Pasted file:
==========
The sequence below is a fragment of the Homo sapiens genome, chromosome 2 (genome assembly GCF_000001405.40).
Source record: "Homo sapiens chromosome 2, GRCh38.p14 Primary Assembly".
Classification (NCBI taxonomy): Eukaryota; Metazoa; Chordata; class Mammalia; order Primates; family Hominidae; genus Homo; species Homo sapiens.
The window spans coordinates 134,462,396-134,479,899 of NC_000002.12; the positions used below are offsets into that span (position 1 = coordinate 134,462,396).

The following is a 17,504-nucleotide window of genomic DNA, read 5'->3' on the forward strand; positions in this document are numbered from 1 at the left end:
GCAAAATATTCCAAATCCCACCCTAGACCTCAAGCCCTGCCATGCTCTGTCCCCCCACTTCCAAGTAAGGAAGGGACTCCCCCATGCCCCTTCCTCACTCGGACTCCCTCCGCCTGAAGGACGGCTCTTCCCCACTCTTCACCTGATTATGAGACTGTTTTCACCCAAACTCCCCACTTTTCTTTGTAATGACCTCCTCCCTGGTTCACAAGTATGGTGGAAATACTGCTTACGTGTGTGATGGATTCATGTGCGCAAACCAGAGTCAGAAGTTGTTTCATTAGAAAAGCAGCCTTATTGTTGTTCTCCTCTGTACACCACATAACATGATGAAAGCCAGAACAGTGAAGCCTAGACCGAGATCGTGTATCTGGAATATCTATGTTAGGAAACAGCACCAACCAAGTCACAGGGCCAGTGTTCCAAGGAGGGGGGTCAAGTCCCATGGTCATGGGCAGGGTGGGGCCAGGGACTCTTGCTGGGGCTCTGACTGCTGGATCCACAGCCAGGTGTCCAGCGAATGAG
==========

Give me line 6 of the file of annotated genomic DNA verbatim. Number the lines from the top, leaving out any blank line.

GCAAAATATTCCAAATCCCACCCTAGACCTCAAGCCCTGCCATGCTCTGTCCCCCCACTTCCAAGTAAGGAAGGGACTCCCCCATGCCCCTTCCTCACTCGGACTCCCTCCGCCTGAAGGACGGCTCTTCCCCACTCTTCACCTGATTATGAGACTGTTTTCACCCAAACTCCCCACTTTTCTTTGTAATGACCTCCTCCCTGGTTCACAAGTATGGTGGAAATACTGCTTACGTGTGTGATGGATTCATGTGCGCAAACCAGAGTCAGAAGTTGTTTCATTAGAAAAGCAGCCTTATTGTTGTTCTCCTCTGTACACCACATAACATGATGAAAGCCAGAACAGTGAAGCCTAGACCGAGATCGTGTATCTGGAATATCTATGTTAGGAAACAGCACCAACCAAGTCACAGGGCCAGTGTTCCAAGGAGGGGGGTCAAGTCCCATGGTCATGGGCAGGGTGGGGCCAGGGACTCTTGCTGGGGCTCTGACTGCTGGATCCACAGCCAGGTGTCCAGCGAATGAG